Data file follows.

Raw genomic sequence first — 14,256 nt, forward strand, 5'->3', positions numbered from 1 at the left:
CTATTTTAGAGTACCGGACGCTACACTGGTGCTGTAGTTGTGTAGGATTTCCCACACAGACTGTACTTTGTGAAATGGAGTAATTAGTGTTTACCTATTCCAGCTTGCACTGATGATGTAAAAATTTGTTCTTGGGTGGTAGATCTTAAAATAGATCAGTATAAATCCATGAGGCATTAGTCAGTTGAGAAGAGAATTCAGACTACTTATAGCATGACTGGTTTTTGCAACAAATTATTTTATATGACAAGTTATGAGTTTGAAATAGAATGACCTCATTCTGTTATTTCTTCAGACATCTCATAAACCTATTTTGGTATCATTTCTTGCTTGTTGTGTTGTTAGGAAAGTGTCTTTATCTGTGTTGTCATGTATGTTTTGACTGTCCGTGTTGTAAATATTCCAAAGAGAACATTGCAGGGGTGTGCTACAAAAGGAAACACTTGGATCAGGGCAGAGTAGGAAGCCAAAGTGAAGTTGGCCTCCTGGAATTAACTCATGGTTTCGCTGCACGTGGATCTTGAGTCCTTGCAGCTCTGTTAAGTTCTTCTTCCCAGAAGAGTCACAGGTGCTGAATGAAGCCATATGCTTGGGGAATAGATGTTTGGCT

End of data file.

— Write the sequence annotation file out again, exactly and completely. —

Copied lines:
Raw genomic sequence first — 14,256 nt, forward strand, 5'->3', positions numbered from 1 at the left:
CTATTTTAGAGTACCGGACGCTACACTGGTGCTGTAGTTGTGTAGGATTTCCCACACAGACTGTACTTTGTGAAATGGAGTAATTAGTGTTTACCTATTCCAGCTTGCACTGATGATGTAAAAATTTGTTCTTGGGTGGTAGATCTTAAAATAGATCAGTATAAATCCATGAGGCATTAGTCAGTTGAGAAGAGAATTCAGACTACTTATAGCATGACTGGTTTTTGCAACAAATTATTTTATATGACAAGTTATGAGTTTGAAATAGAATGACCTCATTCTGTTATTTCTTCAGACATCTCATAAACCTATTTTGGTATCATTTCTTGCTTGTTGTGTTGTTAGGAAAGTGTCTTTATCTGTGTTGTCATGTATGTTTTGACTGTCCGTGTTGTAAATATTCCAAAGAGAACATTGCAGGGGTGTGCTACAAAAGGAAACACTTGGATCAGGGCAGAGTAGGAAGCCAAAGTGAAGTTGGCCTCCTGGAATTAACTCATGGTTTCGCTGCACGTGGATCTTGAGTCCTTGCAGCTCTGTTAAGTTCTTCTTCCCAGAAGAGTCACAGGTGCTGAATGAAGCCATATGCTTGGGGAATAGATGTTTGGCT